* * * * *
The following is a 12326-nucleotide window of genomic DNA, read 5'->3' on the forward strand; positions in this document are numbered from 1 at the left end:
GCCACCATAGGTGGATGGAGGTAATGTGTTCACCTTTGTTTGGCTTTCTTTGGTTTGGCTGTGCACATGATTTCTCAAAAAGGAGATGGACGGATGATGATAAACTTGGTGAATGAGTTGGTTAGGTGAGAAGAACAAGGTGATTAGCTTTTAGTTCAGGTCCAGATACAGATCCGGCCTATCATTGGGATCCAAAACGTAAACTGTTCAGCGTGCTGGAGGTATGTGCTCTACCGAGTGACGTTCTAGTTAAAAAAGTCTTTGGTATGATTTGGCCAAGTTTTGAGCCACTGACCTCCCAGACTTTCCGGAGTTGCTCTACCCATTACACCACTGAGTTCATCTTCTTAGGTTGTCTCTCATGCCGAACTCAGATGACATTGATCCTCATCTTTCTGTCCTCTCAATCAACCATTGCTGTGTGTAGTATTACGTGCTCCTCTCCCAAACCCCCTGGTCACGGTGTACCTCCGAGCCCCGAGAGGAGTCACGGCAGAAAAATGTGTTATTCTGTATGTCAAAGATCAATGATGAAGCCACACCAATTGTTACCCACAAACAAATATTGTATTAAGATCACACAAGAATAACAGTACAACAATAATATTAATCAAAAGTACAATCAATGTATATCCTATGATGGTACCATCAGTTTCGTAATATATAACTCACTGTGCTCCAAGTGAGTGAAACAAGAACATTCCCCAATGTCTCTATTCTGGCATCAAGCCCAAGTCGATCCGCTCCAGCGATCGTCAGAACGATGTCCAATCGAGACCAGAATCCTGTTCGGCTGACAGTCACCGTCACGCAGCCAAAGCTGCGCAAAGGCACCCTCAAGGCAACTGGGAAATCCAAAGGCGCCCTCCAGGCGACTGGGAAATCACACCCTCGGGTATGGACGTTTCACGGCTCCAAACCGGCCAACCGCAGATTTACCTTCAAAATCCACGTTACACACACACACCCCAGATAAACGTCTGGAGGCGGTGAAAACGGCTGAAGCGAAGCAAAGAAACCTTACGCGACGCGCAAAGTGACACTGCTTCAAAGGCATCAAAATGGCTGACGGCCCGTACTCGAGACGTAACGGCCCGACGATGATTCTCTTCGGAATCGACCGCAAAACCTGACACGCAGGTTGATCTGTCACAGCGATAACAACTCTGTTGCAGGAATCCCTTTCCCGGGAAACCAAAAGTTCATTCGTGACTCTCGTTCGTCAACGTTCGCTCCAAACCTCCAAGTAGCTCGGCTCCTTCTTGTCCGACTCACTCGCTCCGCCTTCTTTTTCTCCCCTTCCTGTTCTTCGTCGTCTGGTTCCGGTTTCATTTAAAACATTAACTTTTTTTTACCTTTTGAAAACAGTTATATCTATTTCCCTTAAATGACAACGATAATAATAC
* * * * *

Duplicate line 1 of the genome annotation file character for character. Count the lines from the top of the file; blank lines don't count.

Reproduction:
The following is a 12326-nucleotide window of genomic DNA, read 5'->3' on the forward strand; positions in this document are numbered from 1 at the left end: